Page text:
Discuss “Mental Health Matters” with TRU counsellors Shyann Vosper and Susan Butland

Students may attend these mental health workshops every Tuesday until the end of March

Is your mind full, or are you mindful? TRU Counsellors Shyann Vosper and Susan Butland present a weekly workshop series every Tuesday until March 26 called “Mental Health Matters” in OM 2742 from 4:30-6 p.m. Registration is not required; students are welcome to drop into any of the remaining seven sessions.

“We see people one-to-one all the time in counselling, and we see them for mental health things like stress and stuff,” Butland said. “So what we’ve done is we’ve put together a real package of information that we can provide to people, and it doesn’t take up their one-to-one time.”

The workshops scheduled for “Mental Health Matters” include:

  • “Befriending your Nervous System” on Feb. 6,
  • “Tackling Overthinking” on Feb. 13,
  • “Exploring Emotions” on Feb. 27,
  • “Releasing Control” on March 5,
  • “Values” on March 12,
  • “Practicing Self-Compassion” on March 19 and
  • “Creating a Wellness Mandala” on March 26.

According to organizers, the weekly series aims to help students pause and focus on their mental wellness in a confidential environment, connecting them with others experiencing similar struggles. Each workshop allows students to learn and practice various mindfulness strategies to improve their well-being.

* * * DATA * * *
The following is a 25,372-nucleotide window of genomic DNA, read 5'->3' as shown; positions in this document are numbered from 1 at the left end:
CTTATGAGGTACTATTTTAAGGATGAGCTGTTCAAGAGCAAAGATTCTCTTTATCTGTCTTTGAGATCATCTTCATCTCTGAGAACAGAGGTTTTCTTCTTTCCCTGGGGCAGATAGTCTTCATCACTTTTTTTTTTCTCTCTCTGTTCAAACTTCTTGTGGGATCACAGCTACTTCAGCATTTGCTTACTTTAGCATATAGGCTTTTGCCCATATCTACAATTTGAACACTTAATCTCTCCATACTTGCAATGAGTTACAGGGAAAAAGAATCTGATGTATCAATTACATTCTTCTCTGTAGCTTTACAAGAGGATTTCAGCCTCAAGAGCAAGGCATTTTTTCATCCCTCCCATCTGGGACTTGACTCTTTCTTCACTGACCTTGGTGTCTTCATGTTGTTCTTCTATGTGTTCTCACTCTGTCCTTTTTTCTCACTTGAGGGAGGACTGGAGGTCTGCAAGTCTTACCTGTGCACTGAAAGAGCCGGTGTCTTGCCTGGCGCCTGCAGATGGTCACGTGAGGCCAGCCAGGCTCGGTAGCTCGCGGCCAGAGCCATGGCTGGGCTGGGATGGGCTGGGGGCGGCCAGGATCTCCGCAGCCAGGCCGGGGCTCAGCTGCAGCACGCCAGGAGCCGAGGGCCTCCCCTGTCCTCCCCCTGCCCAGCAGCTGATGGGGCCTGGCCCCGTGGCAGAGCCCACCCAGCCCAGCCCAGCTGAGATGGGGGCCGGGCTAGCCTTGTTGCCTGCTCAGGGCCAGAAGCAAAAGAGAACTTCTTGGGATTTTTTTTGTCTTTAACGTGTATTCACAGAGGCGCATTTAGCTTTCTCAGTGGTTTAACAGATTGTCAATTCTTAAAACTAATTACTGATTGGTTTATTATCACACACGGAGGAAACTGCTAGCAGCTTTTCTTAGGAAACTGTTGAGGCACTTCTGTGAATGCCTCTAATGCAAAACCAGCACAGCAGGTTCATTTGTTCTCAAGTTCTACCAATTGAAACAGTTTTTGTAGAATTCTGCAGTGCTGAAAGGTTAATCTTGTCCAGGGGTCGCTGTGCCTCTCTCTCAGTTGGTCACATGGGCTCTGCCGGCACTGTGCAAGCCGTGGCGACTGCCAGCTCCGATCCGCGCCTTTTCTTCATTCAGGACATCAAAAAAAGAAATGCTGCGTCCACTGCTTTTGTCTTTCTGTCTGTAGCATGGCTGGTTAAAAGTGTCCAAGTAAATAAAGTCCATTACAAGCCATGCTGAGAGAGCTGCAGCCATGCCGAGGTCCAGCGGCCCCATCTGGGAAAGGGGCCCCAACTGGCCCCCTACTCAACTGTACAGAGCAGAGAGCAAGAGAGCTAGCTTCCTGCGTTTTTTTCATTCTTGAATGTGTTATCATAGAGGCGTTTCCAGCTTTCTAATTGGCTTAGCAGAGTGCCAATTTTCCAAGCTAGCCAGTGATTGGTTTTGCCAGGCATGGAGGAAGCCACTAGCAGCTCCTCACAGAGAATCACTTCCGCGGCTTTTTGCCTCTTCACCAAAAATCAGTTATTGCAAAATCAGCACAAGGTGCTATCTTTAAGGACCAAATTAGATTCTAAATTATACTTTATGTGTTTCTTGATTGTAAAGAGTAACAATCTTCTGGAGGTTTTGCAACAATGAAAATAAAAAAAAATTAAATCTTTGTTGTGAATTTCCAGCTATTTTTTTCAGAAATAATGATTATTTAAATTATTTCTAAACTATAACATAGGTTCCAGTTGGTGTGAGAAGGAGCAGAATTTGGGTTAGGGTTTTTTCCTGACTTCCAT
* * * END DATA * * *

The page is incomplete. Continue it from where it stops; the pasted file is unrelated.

“Oftentimes, we’ll be meeting one-to-one with students, and they think they’re the only ones navigating whatever struggle they might be navigating,” Vosper said. “Then if you have a group together, there’s just an opening up of ‘I’m not alone,’ ‘it’s not just me,’ and then there’s peer-to-peer learning that is really helpful.”  

Butland agreed with Vosper, noting that the value of the workshops lies in their ability to help so many individuals at once while it may be difficult to find time for one-on-one sessions. 

“We get little bits of time. So we have a chance to give people some really good, solid information,” Butland said. “[We hear] loneliness is a real problem out there. So, [the workshops are] a way for students to come and learn and talk to each other and realize that they’re not alone in this.”

Butland and Vosper said they strive to provide a safe space for students to cultivate mindfulness and foster connections with peers enduring similar struggles. Both counsellors recognize that students often neglect their mental health due to the demands of their hectic schedules.

“From my perspective, students are really busy, and this is kind of a gift they can give themselves to come and just take a moment to pause and see what they can do to help themselves bring more calm or ease of being to their worlds,” Vosper said.

This is a corrected story. The previous headline for this article read, “Discuss ‘Mental Health Matters’ at the Wellness Centre.” The Omega has been informed that this headline was incorrect and misleading, as the workshops do not and have not taken place in the Wellness Centre. The Omega apologizes for this error.